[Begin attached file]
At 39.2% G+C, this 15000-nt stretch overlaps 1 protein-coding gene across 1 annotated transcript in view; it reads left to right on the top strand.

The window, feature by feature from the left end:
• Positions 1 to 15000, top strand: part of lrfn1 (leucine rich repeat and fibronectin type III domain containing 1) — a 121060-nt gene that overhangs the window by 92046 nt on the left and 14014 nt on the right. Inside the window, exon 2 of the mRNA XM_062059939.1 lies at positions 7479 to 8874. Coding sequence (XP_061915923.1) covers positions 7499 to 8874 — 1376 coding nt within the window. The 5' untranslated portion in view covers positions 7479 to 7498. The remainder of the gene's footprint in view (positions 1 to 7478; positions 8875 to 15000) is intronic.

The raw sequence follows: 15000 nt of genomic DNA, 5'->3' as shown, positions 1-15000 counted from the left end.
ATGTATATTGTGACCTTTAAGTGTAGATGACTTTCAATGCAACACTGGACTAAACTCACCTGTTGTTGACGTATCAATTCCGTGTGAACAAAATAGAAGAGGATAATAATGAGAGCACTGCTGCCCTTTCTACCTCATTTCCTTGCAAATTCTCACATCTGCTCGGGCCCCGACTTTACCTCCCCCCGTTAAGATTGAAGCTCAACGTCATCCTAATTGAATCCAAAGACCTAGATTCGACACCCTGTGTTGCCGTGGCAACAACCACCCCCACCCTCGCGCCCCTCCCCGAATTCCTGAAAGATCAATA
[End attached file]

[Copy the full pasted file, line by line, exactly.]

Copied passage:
At 39.2% G+C, this 15000-nt stretch overlaps 1 protein-coding gene across 1 annotated transcript in view; it reads left to right on the top strand.

The window, feature by feature from the left end:
• Positions 1 to 15000, top strand: part of lrfn1 (leucine rich repeat and fibronectin type III domain containing 1) — a 121060-nt gene that overhangs the window by 92046 nt on the left and 14014 nt on the right. Inside the window, exon 2 of the mRNA XM_062059939.1 lies at positions 7479 to 8874. Coding sequence (XP_061915923.1) covers positions 7499 to 8874 — 1376 coding nt within the window. The 5' untranslated portion in view covers positions 7479 to 7498. The remainder of the gene's footprint in view (positions 1 to 7478; positions 8875 to 15000) is intronic.

The raw sequence follows: 15000 nt of genomic DNA, 5'->3' as shown, positions 1-15000 counted from the left end.
ATGTATATTGTGACCTTTAAGTGTAGATGACTTTCAATGCAACACTGGACTAAACTCACCTGTTGTTGACGTATCAATTCCGTGTGAACAAAATAGAAGAGGATAATAATGAGAGCACTGCTGCCCTTTCTACCTCATTTCCTTGCAAATTCTCACATCTGCTCGGGCCCCGACTTTACCTCCCCCCGTTAAGATTGAAGCTCAACGTCATCCTAATTGAATCCAAAGACCTAGATTCGACACCCTGTGTTGCCGTGGCAACAACCACCCCCACCCTCGCGCCCCTCCCCGAATTCCTGAAAGATCAATA